The Art of La Sape: Fashion Tips from Congo’s “Sapeurs”

Les sapeurs in Brazzaville, Republic of Congo
Les sapeurs in Brazzaville, Republic of Congo | © Victoire Douniama / Culture Trip
Victoire Douniama

Sapeurism is a subculture well known within the Republic of Congo and the Democratic Republic of Congo and one that is quickly starting to spread throughout other countries. Sapeurs are already established influencers inspiring international artists such as Solange Knowles and local artists such as Papa Wemba. Here we take a look at who the sapeurs are and how they maintain their amazing sense of new-age cool.

Les sapeurs in Brazzaville, Republic of Congo
Les sapeurs in Brazzaville, Republic of Congo

A brief history on Sapeurism

Sapeurism can be traced all the way back to the colonial period in Brazzaville and Kinshasa when house slaves were given clothing instead of money as compensation for their work. This influenced Congolese colonial workers to combat inferiority levelled at them by their French and Belgian masters and made the workers adapt to their master’s style but with a hint of their very own exaggerated high- fashion style. Suave suits, colourful bow ties, scarves: this is a subculture that has been passed on from generation to generation.

Les sapeurs in Brazzaville, Republic of Congo
Les sapeurs in Brazzaville, Republic of Congo

But the question remains, who is the modern sapeur today and what has changed since the early 90s? Modern sapeurs are highly admired within Congolese society in both Kinshasa and Brazzaville. Sapeurism has become a cultural identity for these two cities. Today sapeurism is not just for men but is starting to expand to include women and children. Modern sapeurs are respectable, working class men and women who spend their hard-earned money on purchasing the best eye-catching clothing. They live an ordinary life but one obsessed with fashion.

Les sapeurs in Brazzaville, Republic of Congo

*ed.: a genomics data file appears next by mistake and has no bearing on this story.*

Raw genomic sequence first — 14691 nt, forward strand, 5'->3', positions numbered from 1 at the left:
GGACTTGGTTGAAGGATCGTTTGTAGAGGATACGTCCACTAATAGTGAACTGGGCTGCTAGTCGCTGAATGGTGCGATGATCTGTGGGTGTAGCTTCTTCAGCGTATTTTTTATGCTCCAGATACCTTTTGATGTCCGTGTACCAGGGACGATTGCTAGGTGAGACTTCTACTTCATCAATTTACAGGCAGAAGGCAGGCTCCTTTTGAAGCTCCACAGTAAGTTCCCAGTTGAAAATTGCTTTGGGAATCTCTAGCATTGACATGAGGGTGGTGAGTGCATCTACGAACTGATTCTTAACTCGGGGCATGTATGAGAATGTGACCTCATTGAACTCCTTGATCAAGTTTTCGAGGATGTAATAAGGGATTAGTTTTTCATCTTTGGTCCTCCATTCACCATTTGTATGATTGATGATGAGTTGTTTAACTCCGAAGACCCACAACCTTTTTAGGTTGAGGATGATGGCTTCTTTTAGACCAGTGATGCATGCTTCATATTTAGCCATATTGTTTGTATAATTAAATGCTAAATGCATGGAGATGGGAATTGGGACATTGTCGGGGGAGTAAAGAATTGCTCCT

Les sapeurs in Brazzaville, Republic of Congo

Life as a sapeur

Regardless of the level of poverty found in Kinshasa and Brazzaville, sapeurs sure do live an expensive and extravagant lifestyle. Buying clothes from famous well-recognised brands such as Louis Vuitton, Gucci, Cartier or Givenchy sets the sapeurs back an extraordinary amount of money. Most of these luxury brands are original but many sapeurs claim that the majority of their wardrobes are simply a collection of brand lookalikes purchased from local thrift stores known as ‘sola’, a Lingala word that means “second hand”.

Les sapeurs in Brazzaville, Republic of Congo
Les sapeurs in Brazzaville, Republic of Congo

Although most of the men and women involved in this fashion cult have regular day jobs, over the weekends they are most likely to be found at local events and, as strange as it may sound, can also be spotted at funerals. These have become the usual places to spot sapeurs; strolling through local neighbourhoods evoking excitement and adoration from onlookers, wearing bright-coloured suits, bow ties, monocles, suspenders, sunglasses, silky shirts and colourful hats. Life as a sapeur is nothing but extravagant fashion choices.

Les sapeurs in Brazzaville, Republic of Congo
Les sapeurs in Brazzaville, Republic of Congo

What inspires the sapeurs style?

Sapeurs claim that they get inspiration for their style from European high- fashion menswear brands. Outfits are chosen based on the harmony of colour. Primary colours are matched with primary colours and the same applies to secondary and tertiary colours. This portrays a concordance or consistency in elegance.

Les sapeurs in Brazzaville, Republic of Congo
Les sapeurs in Brazzaville, Republic of Congo
Les sapeurs in Brazzaville, Republic of Congo
Les sapeurs in Brazzaville, Republic of Congo
Les sapeurs in Brazzaville, Republic of Congo
Les sapeurs in Brazzaville, Republic of Congo
Les sapeurs in Brazzaville, Republic of Congo

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